The sidewalk on 122nd Avenue is not necessarily the ideal place to hold a press conference, what with the high volume of loud car traffic zooming down the street a few feet away. But that’s exactly what made it important for U.S. Representative Earl Blumenauer, Commissioner Mingus Mapps and Portland Bureau of Transportation staff to meet there this morning.
Straining to hear each other talk over the noise on the street, it was clear to everyone in attendance how much this corridor needs a transformation — and they hope that change is coming thanks to $20 million in federal funding the city received at the beginning of February.
“This is a signal of everything we’ve done wrong. It’s a signal to people to speed,” Blumenauer, the longtime transportation and safe streets advocate who represents most of Portland east of the Willamette River in the U.S. House, said as he gestured to 122nd Ave behind him. “Until recently, we’ve been going the wrong way.”
Blumenauer commended the PBOT team for their work in the face of their budget woes.
“I’m really pleased about what PBOT is doing in terms of being on the cutting edge by doing a lot with few resources,” he said. “And [Commissioner Mapps], I appreciate what you and your team are doing and welcome you here.”
After Blumenauer spoke, Mapps took the podium to give his thoughts. This was one of the first opportunities to hear the commissioner speak about transportation issues publicly since he took over PBOT about six weeks ago. He seemed pleased to be in Blumenauer’s company in the same position the congressman occupied when he was a member of Portland City Council in the late 1980s and 90s.
“This [grant] is a game changer for Portland,” Mapps said. “122nd Avenue runs through some of our most diverse and dynamic neighborhoods, but it’s one of the most dangerous roads in the metro area. With this grant, that’s about to change. I want to thank Congressman Blumenauer for everything he’s done…for being an incredible champion for safe transportation.”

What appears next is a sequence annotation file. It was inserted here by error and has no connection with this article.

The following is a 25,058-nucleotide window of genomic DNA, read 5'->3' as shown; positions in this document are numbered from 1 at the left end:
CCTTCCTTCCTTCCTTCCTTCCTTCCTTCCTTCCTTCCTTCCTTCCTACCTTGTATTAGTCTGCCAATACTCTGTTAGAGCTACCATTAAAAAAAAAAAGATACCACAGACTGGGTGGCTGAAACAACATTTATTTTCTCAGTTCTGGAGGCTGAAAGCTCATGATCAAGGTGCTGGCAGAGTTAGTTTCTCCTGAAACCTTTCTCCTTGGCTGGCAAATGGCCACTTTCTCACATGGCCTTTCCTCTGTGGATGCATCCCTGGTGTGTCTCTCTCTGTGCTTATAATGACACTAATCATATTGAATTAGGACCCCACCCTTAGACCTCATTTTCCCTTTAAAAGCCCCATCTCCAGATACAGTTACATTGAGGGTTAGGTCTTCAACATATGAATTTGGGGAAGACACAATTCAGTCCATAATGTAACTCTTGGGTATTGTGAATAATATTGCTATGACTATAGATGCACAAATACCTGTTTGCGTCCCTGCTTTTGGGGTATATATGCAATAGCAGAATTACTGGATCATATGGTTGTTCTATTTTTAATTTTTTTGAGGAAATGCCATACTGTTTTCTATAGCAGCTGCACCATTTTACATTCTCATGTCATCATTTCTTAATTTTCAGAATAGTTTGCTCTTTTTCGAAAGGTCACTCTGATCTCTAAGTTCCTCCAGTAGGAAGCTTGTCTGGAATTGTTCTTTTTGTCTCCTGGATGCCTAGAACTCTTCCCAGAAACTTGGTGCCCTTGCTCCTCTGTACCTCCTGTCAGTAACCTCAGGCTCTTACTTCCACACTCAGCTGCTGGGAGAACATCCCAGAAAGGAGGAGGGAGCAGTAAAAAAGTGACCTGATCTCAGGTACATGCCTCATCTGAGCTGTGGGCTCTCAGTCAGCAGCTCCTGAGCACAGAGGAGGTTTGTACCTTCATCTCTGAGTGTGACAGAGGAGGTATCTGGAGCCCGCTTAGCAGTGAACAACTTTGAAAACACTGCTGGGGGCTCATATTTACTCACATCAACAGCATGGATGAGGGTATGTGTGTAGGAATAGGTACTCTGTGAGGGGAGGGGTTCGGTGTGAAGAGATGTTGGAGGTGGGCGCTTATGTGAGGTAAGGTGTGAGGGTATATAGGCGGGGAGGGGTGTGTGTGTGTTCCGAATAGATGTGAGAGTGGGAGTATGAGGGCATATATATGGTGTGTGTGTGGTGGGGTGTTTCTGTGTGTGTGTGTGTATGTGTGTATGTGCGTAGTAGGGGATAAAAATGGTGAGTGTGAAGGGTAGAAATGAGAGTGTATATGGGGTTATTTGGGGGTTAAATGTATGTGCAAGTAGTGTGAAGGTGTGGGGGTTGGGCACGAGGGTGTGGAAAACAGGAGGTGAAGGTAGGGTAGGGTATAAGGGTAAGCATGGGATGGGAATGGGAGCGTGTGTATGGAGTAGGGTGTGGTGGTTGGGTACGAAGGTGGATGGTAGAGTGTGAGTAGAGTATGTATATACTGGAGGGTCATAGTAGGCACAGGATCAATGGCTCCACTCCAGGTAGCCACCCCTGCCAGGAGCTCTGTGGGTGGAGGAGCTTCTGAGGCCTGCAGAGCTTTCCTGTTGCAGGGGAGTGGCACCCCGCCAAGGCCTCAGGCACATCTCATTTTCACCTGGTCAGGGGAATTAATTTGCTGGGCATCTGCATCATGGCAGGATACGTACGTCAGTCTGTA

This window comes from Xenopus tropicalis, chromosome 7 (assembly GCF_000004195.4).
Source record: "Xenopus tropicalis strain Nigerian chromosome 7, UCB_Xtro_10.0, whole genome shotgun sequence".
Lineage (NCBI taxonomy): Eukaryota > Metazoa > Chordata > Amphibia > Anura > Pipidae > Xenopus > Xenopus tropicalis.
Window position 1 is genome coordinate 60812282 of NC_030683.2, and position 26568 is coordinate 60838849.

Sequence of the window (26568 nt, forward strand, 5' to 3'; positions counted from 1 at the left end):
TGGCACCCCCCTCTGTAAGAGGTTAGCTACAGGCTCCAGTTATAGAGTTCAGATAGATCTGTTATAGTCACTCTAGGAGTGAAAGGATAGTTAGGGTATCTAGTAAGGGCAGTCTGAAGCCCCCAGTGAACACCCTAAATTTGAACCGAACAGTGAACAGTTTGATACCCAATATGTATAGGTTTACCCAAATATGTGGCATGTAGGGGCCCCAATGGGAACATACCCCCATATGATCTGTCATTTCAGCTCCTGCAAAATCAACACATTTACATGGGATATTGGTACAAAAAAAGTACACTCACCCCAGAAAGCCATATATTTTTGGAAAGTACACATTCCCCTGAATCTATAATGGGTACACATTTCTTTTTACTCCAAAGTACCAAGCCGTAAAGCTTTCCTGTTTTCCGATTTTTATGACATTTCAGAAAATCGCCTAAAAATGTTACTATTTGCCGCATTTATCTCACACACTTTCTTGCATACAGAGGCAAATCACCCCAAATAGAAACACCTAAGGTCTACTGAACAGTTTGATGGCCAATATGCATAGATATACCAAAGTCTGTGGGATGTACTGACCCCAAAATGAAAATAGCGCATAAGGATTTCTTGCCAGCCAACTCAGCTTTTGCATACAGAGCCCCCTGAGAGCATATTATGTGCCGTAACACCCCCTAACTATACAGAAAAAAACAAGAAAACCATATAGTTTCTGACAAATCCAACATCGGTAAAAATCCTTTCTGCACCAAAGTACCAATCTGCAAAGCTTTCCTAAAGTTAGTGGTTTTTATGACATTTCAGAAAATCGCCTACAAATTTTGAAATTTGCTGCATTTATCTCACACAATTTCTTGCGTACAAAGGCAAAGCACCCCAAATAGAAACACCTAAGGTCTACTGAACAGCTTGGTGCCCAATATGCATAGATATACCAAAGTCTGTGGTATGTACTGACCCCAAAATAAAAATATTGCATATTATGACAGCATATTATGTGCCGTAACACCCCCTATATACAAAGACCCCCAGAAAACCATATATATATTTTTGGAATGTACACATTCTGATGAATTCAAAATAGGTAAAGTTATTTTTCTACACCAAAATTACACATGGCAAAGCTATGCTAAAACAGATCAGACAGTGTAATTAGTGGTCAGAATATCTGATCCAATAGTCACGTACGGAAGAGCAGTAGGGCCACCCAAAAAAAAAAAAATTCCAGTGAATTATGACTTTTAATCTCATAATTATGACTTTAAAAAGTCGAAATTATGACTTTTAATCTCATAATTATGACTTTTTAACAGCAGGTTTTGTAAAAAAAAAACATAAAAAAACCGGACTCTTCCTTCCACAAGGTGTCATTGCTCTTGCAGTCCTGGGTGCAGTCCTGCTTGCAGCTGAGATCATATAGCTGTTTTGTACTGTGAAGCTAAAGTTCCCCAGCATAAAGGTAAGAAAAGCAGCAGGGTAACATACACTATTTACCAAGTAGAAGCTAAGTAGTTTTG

The grant will partially fund PBOT’s 122nd Ave plan to turn the street into a safe “civic corridor” with protected bike lanes, more tree canopy coverage, medians, lighting and more. PBOT Capital Delivery Division Manager Steve Szigethy elaborated to Blumenauer and Mapps about the project plans on a short walk on 122nd from Morrison to Stark streets. He highlighted PBOT’s desire to reduce car speeds with additional signalized crossings, speed reader boards and by redesigning the street to have fewer driving lanes and more room for people biking.
“Something I’ve learned as the commissioner in charge of PBOT is that one key things driving traffic fatalities here in Portland is the intersection of speed and people,” Mapps said.
Speaking of intersections, one of the most dangerous ones is at 122nd and Stark. This is one of Portland’s high-crash intersections and is among the most treacherous spots in Portland for people walking and biking. PBOT installed the city’s first intersection safety camera at 122nd and Stark last year, and planners think other upcoming changes to 122nd Ave will contribute to making the intersection safer.
A plan this robust will take quite some time to get underway — PBOT staff hope that after about a two-year design and engineering process, construction can begin in 2026. In the meantime, PBOT plans to construct several new signalized crossings on 122nd using money from Fixing our Streets and Metro.
“We’re going to be able to make this road safer for people who are walking, biking and taking public transit,” Mapps said. “We’re going to make this a model project for the City of Portland.”